Muscat: App-based services are coming of age in Oman allowing customers to order almost any daily essentials from bottled water to cooking gas.
Though seem to be gaining in popularity, for young Omani entrepreneurs working on such ventures took years of strategic planning and hard work.
The emergence of Google Maps and Waze navigation systems too helped improve the efficiency of delivery networks.
Speaking to the Obsever, Babjan Karim al Balushi, co-founder of Buraq 24, said, “It took planning of couple of years and we have to deal with lots of legal and technical issues. But the advent of mobile-based taxi services in recent years helped change the mindset of the people.”
Buraq 24 helps customers to order mineral water, cooking gas and goods transport through the mobile phone. It can also connect customers to freight truck owners and water tankers.
Balushi said it has been not easy to get the cooking gas and other truck drivers onboard.”Some of them were not tech-savy while others had issues coping with operational aspects. But things are changing for good but challenges remain,” he said.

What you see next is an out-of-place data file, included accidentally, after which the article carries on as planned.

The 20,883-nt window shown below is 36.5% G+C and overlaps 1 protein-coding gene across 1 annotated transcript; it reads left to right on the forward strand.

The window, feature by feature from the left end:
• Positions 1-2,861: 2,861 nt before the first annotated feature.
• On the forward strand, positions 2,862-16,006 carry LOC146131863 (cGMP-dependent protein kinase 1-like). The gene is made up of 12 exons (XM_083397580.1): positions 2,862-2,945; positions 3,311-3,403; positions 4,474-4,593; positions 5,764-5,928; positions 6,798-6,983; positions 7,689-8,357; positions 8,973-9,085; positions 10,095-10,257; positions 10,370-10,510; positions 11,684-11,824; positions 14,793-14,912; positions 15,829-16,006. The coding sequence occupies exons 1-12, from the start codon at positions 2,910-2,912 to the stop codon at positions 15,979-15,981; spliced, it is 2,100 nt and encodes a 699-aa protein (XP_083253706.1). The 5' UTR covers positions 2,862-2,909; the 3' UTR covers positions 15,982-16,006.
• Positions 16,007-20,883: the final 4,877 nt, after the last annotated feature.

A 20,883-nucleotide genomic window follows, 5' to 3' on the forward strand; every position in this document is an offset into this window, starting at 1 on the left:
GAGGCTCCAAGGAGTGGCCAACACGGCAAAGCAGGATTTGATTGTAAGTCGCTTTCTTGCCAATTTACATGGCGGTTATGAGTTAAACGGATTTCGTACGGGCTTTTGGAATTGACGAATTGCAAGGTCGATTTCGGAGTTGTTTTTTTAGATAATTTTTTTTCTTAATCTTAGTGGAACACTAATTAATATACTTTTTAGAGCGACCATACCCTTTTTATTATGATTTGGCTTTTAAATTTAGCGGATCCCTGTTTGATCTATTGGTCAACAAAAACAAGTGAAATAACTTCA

For the benefits of motorists who suffer from a sudden breakdown of their vehicles, this app can link customers to the nearest recovery agents.
The company has a customer base of over 10,000 customers in less than four months.
MarkeetEx is Oman’s first online hypermarket services that operate within the Muscat City, enabling consumers to place orders through a mobile app and get the delivery within 60 minutes.
Sara al Shidani, market analyst and production development, MarkeetEx, earlier told the Observer that the company is fully owned by Omani investors. It ensures the consumers delivery within 60 minutes in Muscat.
Talabat is one of the leading online food delivery platforms in the Middle East. It enables customers to order a variety of cuisines from international and local restaurants in Muscat.
There are several other app-based services like Otaxi, Mwasalat, Marhaba (for taxis) alongside restaurants and retail outlets.
“These services are important for Muscat, especially during summer. Now with facilities of Google maps, it is easy to share location and addresses to the delivery person,” said Laila, who uses these services for ordering food both at home and work.
Rajeev, sales executive with a distribution company felt such online services have advantages but I doubt whether customers have enough confidence. “People have been ordering food directly from restaurants and groceries on phone for many years. But that is based on a personal rapport developed over a period of time. Online shopping is a product of technology evolution and in a city like Muscat arranging logistics need lot of investment and efforts.”
There could be skeptical views but something like quick vehicle recovery services in the wake of a sudden breakdown will be always welcome.
“In Oman, role of helpline numbers is not always convincing unless you contact the ROP or some known garages. But apps can solve this problem, it is a welcome sign,” said Ganesh Ramumurthy, who had to face such issue on the way from Duqm recently.